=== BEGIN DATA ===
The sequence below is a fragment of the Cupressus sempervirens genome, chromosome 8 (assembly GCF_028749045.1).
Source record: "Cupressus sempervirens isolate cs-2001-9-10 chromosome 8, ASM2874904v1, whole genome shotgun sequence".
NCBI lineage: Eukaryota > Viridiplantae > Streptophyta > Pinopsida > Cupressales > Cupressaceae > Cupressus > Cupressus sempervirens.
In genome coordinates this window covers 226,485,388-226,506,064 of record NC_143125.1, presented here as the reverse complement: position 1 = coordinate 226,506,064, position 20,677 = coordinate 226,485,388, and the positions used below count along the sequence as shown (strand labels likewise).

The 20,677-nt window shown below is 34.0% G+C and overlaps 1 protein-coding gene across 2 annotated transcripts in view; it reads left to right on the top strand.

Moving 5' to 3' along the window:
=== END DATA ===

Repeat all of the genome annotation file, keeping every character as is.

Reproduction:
The sequence below is a fragment of the Cupressus sempervirens genome, chromosome 8 (assembly GCF_028749045.1).
Source record: "Cupressus sempervirens isolate cs-2001-9-10 chromosome 8, ASM2874904v1, whole genome shotgun sequence".
NCBI lineage: Eukaryota > Viridiplantae > Streptophyta > Pinopsida > Cupressales > Cupressaceae > Cupressus > Cupressus sempervirens.
In genome coordinates this window covers 226,485,388-226,506,064 of record NC_143125.1, presented here as the reverse complement: position 1 = coordinate 226,506,064, position 20,677 = coordinate 226,485,388, and the positions used below count along the sequence as shown (strand labels likewise).

The 20,677-nt window shown below is 34.0% G+C and overlaps 1 protein-coding gene across 2 annotated transcripts in view; it reads left to right on the top strand.

Moving 5' to 3' along the window: